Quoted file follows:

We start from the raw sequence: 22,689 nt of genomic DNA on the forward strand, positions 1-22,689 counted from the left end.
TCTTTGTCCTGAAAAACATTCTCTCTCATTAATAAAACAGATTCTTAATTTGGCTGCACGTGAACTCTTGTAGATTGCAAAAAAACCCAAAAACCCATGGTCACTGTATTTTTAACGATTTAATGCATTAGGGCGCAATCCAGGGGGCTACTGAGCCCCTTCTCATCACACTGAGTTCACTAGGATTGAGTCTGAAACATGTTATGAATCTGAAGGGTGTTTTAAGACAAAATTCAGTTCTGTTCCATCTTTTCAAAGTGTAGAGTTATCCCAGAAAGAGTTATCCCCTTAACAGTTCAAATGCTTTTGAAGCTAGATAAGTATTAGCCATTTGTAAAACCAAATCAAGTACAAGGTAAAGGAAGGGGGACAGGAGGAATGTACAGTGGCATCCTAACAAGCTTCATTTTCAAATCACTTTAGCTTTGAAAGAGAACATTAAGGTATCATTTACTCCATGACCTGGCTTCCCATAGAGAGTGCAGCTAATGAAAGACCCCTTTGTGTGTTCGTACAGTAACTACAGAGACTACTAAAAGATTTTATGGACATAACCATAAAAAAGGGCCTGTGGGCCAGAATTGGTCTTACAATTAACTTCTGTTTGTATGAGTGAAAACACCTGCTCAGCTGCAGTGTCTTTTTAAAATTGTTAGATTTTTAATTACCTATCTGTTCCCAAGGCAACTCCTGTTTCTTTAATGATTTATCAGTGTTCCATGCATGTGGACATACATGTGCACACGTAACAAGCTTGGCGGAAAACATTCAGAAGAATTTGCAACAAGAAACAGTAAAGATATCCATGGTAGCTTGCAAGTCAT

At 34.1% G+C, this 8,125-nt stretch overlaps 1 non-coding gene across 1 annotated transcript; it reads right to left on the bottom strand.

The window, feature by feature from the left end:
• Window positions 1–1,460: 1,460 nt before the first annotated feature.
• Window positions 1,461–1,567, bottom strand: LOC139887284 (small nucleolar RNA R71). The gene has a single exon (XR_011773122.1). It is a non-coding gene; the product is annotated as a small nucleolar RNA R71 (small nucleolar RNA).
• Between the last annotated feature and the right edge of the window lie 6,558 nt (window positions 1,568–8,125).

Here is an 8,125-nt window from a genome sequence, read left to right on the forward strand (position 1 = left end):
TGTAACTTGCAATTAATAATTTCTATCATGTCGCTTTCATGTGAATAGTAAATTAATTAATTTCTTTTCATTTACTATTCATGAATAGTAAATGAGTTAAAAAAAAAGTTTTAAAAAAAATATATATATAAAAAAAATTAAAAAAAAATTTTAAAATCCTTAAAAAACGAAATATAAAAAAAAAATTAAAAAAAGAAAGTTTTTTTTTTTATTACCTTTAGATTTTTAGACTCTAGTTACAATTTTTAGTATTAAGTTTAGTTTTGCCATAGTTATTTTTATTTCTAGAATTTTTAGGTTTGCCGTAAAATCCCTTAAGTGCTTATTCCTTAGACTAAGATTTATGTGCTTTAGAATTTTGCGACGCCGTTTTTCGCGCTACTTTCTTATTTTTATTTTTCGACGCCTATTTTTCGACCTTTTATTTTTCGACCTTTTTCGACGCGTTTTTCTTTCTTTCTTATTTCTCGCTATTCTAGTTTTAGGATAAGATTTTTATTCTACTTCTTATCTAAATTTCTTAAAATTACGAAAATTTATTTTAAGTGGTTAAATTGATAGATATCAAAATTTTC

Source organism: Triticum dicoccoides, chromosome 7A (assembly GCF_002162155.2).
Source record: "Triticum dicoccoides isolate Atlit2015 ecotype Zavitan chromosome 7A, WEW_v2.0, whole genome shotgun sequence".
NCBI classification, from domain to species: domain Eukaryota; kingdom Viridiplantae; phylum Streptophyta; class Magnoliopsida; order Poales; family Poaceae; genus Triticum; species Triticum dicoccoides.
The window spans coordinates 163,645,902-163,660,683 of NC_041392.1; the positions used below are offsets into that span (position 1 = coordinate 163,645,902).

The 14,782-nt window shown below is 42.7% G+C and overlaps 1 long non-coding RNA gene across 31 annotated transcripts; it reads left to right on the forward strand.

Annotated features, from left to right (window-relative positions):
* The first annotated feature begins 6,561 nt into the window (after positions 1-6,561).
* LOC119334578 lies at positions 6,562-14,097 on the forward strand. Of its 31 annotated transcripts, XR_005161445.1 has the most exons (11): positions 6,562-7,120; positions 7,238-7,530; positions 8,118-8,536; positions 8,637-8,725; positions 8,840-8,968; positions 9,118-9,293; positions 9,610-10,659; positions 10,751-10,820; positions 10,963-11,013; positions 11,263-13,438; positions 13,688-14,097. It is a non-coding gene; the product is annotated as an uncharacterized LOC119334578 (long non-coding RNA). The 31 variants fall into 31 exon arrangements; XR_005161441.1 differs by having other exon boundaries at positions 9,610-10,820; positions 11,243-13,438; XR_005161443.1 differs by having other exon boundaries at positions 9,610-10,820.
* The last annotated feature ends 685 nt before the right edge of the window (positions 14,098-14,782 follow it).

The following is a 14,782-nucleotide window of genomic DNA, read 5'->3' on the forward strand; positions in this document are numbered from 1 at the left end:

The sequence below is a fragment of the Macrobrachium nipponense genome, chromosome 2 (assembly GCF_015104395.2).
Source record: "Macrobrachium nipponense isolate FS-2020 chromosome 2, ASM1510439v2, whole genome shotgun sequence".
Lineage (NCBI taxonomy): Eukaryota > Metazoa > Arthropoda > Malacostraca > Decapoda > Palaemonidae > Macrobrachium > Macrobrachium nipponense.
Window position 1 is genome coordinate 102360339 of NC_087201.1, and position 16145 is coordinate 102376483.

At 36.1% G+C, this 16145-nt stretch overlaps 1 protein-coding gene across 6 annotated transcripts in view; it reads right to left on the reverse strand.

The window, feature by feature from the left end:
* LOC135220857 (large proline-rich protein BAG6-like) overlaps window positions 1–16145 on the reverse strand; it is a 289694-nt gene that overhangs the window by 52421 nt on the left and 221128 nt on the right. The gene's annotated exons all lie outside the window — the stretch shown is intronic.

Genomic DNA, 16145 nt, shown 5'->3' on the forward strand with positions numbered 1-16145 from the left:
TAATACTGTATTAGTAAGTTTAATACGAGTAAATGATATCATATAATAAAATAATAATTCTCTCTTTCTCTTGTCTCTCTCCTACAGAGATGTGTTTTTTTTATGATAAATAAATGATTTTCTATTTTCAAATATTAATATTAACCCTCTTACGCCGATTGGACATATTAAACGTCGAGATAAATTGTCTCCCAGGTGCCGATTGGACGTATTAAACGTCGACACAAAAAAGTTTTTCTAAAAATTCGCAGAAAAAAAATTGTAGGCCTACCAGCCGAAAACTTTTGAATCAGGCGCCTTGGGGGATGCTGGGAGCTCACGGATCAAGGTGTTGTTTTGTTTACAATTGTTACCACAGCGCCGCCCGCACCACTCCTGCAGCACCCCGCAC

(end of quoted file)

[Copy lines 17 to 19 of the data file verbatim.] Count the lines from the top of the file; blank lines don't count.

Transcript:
* LOC119334578 lies at positions 6,562-14,097 on the forward strand. Of its 31 annotated transcripts, XR_005161445.1 has the most exons (11): positions 6,562-7,120; positions 7,238-7,530; positions 8,118-8,536; positions 8,637-8,725; positions 8,840-8,968; positions 9,118-9,293; positions 9,610-10,659; positions 10,751-10,820; positions 10,963-11,013; positions 11,263-13,438; positions 13,688-14,097. It is a non-coding gene; the product is annotated as an uncharacterized LOC119334578 (long non-coding RNA). The 31 variants fall into 31 exon arrangements; XR_005161441.1 differs by having other exon boundaries at positions 9,610-10,820; positions 11,243-13,438; XR_005161443.1 differs by having other exon boundaries at positions 9,610-10,820.
* The last annotated feature ends 685 nt before the right edge of the window (positions 14,098-14,782 follow it).

The following is a 14,782-nucleotide window of genomic DNA, read 5'->3' on the forward strand; positions in this document are numbered from 1 at the left end: